Written by Staff Sgt. Caitlyn Byrne
101st Airborne Division (AA) Sustainment Brigade Public Affairs
Bagram Air Field, Afghanistan – The U.S. Army combat patching ceremony is a 100-year tradition, which began in 1918. The combat patch, or Shoulder Sleeve Insignia-Former Wartime Service, represents a soldier’s participation in an overseas deployment to a hostile environment.
“The combat patch that you don today represents the brother and sisterhood, the lifelong commitment, the service, and the sacrifices of all Screaming Eagles past and present,” said Col. Stanley Sliwinski, commander of the 101st Airborne Division (Air Assault) Sustainment Brigade, as he presided over the ceremony.
“The Old Abe patch is the most recognized patch in the world because it represents the greatest Soldiers in the world. The patch strikes fear in our enemies and is revered by the American people because it represents the most disciplined, highly trained, and lethal Soldiers in the world.” Sliwinski said.
Sliwinski and his Fort Campbell based team recently arrived to Afghanistan and assumed the mission to sustain allied forces in Afghanistan. Although it is the brigade’s fifth time deploying to Afghanistan, the patching ceremony marks a monumental first for many soldiers currently serving in theater.
Sgt. Joviann Sneed, information technology sergeant for the 101st Airborne (Air Assault) Resolute Support Sustainment Brigade and native of Atlanta, Georgia, said that she was honored to have been able to receive her first combat patch.
“This is my first combat deployment, and the feeling of getting my patch was exhilarating,” said Sneed. “My older brother, who is a warrant officer in the Army, is very proud of me; he didn’t think that I would make it past basic training, but after seeing all of the progress that I’ve made, he is very proud of me.”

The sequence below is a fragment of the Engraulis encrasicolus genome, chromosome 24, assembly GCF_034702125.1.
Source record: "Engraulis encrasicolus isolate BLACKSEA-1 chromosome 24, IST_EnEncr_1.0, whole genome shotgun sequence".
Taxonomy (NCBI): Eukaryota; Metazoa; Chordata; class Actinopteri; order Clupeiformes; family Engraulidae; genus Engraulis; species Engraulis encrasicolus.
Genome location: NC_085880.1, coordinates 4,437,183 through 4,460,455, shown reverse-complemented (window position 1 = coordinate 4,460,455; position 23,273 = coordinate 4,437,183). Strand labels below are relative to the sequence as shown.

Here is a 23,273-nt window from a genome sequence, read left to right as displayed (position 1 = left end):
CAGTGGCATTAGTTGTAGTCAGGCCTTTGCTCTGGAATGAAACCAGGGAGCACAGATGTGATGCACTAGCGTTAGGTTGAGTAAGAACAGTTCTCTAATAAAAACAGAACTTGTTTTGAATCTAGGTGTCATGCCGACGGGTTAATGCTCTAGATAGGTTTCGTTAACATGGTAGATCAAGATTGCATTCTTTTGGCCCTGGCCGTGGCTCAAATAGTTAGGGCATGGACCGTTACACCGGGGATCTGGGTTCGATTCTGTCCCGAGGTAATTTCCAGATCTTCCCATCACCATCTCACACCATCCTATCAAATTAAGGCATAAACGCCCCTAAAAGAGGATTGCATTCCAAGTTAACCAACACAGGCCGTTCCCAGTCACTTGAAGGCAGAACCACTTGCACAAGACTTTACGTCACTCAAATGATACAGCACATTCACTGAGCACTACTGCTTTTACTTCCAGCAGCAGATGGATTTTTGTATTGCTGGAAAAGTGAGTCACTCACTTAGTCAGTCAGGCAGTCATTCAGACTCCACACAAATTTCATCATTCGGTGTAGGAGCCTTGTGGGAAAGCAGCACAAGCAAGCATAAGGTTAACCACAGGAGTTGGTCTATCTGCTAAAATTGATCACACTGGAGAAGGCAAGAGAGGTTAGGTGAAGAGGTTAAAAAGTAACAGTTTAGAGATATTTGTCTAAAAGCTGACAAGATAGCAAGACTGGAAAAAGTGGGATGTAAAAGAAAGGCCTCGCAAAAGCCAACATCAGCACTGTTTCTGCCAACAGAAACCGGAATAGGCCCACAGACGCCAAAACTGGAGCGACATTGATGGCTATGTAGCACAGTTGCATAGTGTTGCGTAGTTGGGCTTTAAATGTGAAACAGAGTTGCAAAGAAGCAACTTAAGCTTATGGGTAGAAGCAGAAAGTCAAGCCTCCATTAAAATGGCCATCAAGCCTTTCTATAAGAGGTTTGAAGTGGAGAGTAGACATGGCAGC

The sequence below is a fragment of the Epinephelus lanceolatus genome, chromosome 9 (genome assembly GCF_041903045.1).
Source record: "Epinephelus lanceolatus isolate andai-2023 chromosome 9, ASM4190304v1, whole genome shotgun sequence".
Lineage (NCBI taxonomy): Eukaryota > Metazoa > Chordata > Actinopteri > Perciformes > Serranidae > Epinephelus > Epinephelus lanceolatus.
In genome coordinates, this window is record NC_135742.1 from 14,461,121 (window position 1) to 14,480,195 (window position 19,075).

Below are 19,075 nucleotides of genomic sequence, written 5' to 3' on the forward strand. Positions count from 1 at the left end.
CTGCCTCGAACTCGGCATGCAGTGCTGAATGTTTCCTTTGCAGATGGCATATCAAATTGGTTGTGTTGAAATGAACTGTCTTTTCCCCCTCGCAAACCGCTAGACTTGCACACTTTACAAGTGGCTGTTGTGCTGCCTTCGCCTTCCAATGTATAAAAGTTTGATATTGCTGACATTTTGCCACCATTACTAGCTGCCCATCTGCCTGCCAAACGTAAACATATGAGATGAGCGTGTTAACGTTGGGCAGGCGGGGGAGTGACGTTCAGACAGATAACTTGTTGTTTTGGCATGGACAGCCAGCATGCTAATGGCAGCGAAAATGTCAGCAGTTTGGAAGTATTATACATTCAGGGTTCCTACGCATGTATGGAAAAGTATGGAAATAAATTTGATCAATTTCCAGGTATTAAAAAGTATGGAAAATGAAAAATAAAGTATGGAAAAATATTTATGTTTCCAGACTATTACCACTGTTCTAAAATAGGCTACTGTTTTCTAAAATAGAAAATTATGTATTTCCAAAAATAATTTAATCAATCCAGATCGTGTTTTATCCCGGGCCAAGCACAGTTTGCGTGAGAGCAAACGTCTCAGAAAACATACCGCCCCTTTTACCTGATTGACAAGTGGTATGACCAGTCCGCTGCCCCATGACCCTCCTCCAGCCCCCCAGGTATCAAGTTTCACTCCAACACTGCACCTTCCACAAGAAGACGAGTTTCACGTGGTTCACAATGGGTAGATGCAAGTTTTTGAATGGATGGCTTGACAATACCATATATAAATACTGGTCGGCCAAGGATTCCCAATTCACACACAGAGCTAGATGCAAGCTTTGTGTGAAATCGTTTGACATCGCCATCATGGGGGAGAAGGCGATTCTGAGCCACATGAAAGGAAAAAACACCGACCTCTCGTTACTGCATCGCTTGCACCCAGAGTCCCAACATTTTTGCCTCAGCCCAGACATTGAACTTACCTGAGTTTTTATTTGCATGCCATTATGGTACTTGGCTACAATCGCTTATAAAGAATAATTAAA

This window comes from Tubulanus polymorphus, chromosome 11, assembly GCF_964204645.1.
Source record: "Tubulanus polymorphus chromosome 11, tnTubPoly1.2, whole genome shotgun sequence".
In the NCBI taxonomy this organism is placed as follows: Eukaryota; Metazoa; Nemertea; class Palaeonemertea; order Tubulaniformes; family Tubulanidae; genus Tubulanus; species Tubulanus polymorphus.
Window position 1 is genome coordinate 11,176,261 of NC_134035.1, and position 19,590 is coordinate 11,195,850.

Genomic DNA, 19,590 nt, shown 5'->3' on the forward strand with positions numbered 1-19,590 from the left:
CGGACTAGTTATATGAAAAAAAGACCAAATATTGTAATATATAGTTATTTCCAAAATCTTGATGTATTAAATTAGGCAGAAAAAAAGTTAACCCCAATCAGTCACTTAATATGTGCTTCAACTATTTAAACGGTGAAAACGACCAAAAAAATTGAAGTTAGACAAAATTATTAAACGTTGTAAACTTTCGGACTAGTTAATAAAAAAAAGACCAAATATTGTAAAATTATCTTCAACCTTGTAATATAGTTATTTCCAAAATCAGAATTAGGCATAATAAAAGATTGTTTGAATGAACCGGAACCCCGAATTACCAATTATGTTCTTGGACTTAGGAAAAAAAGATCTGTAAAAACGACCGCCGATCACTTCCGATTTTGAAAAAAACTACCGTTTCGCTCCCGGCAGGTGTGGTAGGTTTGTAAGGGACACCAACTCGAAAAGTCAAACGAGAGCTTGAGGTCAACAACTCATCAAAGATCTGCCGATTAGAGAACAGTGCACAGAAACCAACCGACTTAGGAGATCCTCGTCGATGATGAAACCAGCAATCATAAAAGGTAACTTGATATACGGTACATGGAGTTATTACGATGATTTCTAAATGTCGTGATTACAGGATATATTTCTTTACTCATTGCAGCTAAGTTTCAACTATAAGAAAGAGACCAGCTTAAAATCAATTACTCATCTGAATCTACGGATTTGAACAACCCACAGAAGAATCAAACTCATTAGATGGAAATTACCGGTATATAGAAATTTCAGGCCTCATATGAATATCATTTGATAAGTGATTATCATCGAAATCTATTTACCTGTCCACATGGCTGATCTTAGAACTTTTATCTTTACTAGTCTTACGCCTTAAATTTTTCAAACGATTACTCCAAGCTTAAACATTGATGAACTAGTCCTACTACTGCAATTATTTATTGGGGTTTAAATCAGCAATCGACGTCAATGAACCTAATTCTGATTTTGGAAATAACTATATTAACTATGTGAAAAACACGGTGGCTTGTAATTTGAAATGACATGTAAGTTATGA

The symbolism and pride is not lost to those who have deployed before. Master Sgt. Kelvin Ladner, noncommissioned officer in charge of human resources for the brigade, and native of Hattiesburg, Mississippi, said that it has always been a dream of his to deploy with the 101st Airborne Division.
“It has always been a goal of mine since the first time I heard the cadence ‘Patch on My Shoulder,”’ said Ladner. “Years ago I heard that line, ‘101 patch on my shoulder,’ which is part of a military marching song that speaks of the merits of deploying underneath the 101st Airborne Division, and now the time has finally come for me to receive my own patch, and I am a very proud soldier.”
Sliwinski told his soldiers to be proud of their accomplishments as a brigade, reminding them of the prestigious and honorable lineage that they are now a part of.
“Wear this patch with pride,” Sliwinski stated, “and continue to be an exceptional steward of the Lifeliner and Screaming Eagle legacy that exhibits a touchstone of extraordinary integrity, character, and discipline.”